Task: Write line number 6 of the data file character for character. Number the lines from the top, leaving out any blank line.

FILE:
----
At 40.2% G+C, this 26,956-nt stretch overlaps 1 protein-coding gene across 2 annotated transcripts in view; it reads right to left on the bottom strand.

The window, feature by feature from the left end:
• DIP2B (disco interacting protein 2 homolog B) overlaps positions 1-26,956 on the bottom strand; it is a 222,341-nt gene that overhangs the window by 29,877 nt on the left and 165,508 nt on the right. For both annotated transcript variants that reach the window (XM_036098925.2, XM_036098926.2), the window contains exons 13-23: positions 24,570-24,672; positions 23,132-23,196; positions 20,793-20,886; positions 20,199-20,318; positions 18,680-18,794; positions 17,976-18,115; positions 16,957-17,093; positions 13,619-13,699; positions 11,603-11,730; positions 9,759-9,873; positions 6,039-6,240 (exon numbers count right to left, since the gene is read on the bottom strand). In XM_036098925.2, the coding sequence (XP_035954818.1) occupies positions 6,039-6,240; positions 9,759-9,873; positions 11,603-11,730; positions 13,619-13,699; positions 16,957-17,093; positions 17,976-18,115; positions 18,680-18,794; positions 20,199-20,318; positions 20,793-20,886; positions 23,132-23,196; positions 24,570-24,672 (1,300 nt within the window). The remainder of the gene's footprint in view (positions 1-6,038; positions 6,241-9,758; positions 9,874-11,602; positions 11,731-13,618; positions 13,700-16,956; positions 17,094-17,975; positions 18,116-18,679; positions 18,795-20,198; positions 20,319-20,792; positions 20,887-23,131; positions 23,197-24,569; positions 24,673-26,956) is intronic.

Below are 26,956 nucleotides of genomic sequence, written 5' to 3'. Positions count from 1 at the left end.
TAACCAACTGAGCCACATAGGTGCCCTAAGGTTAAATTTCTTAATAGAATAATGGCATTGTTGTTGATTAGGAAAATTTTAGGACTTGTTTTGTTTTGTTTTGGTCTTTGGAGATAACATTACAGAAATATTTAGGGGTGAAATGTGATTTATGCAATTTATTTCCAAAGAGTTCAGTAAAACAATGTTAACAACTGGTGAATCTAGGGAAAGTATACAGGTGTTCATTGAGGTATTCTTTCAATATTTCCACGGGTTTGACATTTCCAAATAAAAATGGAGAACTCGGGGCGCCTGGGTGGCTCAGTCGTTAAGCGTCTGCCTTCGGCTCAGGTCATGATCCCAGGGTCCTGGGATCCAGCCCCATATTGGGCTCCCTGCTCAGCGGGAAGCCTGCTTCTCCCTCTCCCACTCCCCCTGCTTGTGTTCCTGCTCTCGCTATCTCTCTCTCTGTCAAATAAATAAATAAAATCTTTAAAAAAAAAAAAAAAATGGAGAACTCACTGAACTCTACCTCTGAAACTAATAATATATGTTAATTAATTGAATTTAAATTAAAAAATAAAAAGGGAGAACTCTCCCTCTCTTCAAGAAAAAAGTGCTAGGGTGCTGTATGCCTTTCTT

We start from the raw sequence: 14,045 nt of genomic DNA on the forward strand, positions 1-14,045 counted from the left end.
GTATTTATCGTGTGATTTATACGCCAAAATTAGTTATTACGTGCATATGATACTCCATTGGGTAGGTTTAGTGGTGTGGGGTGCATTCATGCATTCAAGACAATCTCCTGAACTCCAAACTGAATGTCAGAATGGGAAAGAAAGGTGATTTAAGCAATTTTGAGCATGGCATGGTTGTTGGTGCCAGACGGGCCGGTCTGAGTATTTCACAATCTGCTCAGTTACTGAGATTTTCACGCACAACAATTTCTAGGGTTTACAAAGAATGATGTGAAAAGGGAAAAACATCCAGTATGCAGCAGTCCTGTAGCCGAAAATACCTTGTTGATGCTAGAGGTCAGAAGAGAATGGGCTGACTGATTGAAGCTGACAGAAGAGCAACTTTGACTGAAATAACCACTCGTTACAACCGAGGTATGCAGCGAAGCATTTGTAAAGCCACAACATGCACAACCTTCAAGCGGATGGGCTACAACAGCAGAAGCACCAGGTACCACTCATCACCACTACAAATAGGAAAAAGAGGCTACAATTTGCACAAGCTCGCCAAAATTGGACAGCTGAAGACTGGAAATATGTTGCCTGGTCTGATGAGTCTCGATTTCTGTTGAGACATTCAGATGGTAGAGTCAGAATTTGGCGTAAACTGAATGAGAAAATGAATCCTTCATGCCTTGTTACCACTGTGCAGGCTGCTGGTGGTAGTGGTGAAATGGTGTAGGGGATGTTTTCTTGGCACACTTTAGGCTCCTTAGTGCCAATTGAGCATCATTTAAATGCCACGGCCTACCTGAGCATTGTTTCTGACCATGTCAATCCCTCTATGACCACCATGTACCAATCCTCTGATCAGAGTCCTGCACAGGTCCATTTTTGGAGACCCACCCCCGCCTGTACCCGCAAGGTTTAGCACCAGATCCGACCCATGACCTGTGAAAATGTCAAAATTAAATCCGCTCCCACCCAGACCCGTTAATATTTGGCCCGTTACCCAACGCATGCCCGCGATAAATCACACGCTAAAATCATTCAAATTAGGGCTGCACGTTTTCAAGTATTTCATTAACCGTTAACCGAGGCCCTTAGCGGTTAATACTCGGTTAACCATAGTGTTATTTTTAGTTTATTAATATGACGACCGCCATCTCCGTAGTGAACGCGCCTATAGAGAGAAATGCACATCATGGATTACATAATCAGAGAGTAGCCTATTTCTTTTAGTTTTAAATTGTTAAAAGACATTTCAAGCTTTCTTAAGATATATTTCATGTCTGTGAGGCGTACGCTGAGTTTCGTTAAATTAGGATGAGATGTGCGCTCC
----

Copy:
We start from the raw sequence: 14,045 nt of genomic DNA on the forward strand, positions 1-14,045 counted from the left end.